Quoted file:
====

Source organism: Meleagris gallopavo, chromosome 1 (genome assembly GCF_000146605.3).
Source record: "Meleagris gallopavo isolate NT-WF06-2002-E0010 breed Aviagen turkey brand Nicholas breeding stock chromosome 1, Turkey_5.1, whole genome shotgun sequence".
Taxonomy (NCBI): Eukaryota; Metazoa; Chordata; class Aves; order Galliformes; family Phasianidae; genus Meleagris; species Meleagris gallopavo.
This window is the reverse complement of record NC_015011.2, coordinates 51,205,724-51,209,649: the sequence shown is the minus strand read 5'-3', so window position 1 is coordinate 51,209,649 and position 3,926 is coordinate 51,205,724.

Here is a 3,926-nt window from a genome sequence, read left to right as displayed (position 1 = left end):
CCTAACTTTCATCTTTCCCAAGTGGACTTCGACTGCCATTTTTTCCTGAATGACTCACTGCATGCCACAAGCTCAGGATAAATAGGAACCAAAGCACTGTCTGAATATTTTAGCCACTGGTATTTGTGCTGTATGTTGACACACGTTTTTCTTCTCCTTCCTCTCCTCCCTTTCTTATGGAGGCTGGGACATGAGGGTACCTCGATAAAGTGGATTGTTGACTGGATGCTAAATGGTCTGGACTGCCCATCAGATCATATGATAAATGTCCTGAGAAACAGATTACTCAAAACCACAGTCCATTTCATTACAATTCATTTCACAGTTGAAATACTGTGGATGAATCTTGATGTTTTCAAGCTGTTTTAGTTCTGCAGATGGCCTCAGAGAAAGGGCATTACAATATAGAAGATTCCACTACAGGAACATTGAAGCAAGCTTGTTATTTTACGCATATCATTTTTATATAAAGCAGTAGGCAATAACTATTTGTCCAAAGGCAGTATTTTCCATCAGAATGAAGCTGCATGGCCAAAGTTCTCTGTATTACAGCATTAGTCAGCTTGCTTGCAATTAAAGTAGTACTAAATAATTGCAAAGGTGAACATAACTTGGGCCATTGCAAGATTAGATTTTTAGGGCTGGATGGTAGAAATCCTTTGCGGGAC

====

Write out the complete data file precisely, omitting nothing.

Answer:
Source organism: Meleagris gallopavo, chromosome 1 (genome assembly GCF_000146605.3).
Source record: "Meleagris gallopavo isolate NT-WF06-2002-E0010 breed Aviagen turkey brand Nicholas breeding stock chromosome 1, Turkey_5.1, whole genome shotgun sequence".
Taxonomy (NCBI): Eukaryota; Metazoa; Chordata; class Aves; order Galliformes; family Phasianidae; genus Meleagris; species Meleagris gallopavo.
This window is the reverse complement of record NC_015011.2, coordinates 51,205,724-51,209,649: the sequence shown is the minus strand read 5'-3', so window position 1 is coordinate 51,209,649 and position 3,926 is coordinate 51,205,724.

Here is a 3,926-nt window from a genome sequence, read left to right as displayed (position 1 = left end):
CCTAACTTTCATCTTTCCCAAGTGGACTTCGACTGCCATTTTTTCCTGAATGACTCACTGCATGCCACAAGCTCAGGATAAATAGGAACCAAAGCACTGTCTGAATATTTTAGCCACTGGTATTTGTGCTGTATGTTGACACACGTTTTTCTTCTCCTTCCTCTCCTCCCTTTCTTATGGAGGCTGGGACATGAGGGTACCTCGATAAAGTGGATTGTTGACTGGATGCTAAATGGTCTGGACTGCCCATCAGATCATATGATAAATGTCCTGAGAAACAGATTACTCAAAACCACAGTCCATTTCATTACAATTCATTTCACAGTTGAAATACTGTGGATGAATCTTGATGTTTTCAAGCTGTTTTAGTTCTGCAGATGGCCTCAGAGAAAGGGCATTACAATATAGAAGATTCCACTACAGGAACATTGAAGCAAGCTTGTTATTTTACGCATATCATTTTTATATAAAGCAGTAGGCAATAACTATTTGTCCAAAGGCAGTATTTTCCATCAGAATGAAGCTGCATGGCCAAAGTTCTCTGTATTACAGCATTAGTCAGCTTGCTTGCAATTAAAGTAGTACTAAATAATTGCAAAGGTGAACATAACTTGGGCCATTGCAAGATTAGATTTTTAGGGCTGGATGGTAGAAATCCTTTGCGGGAC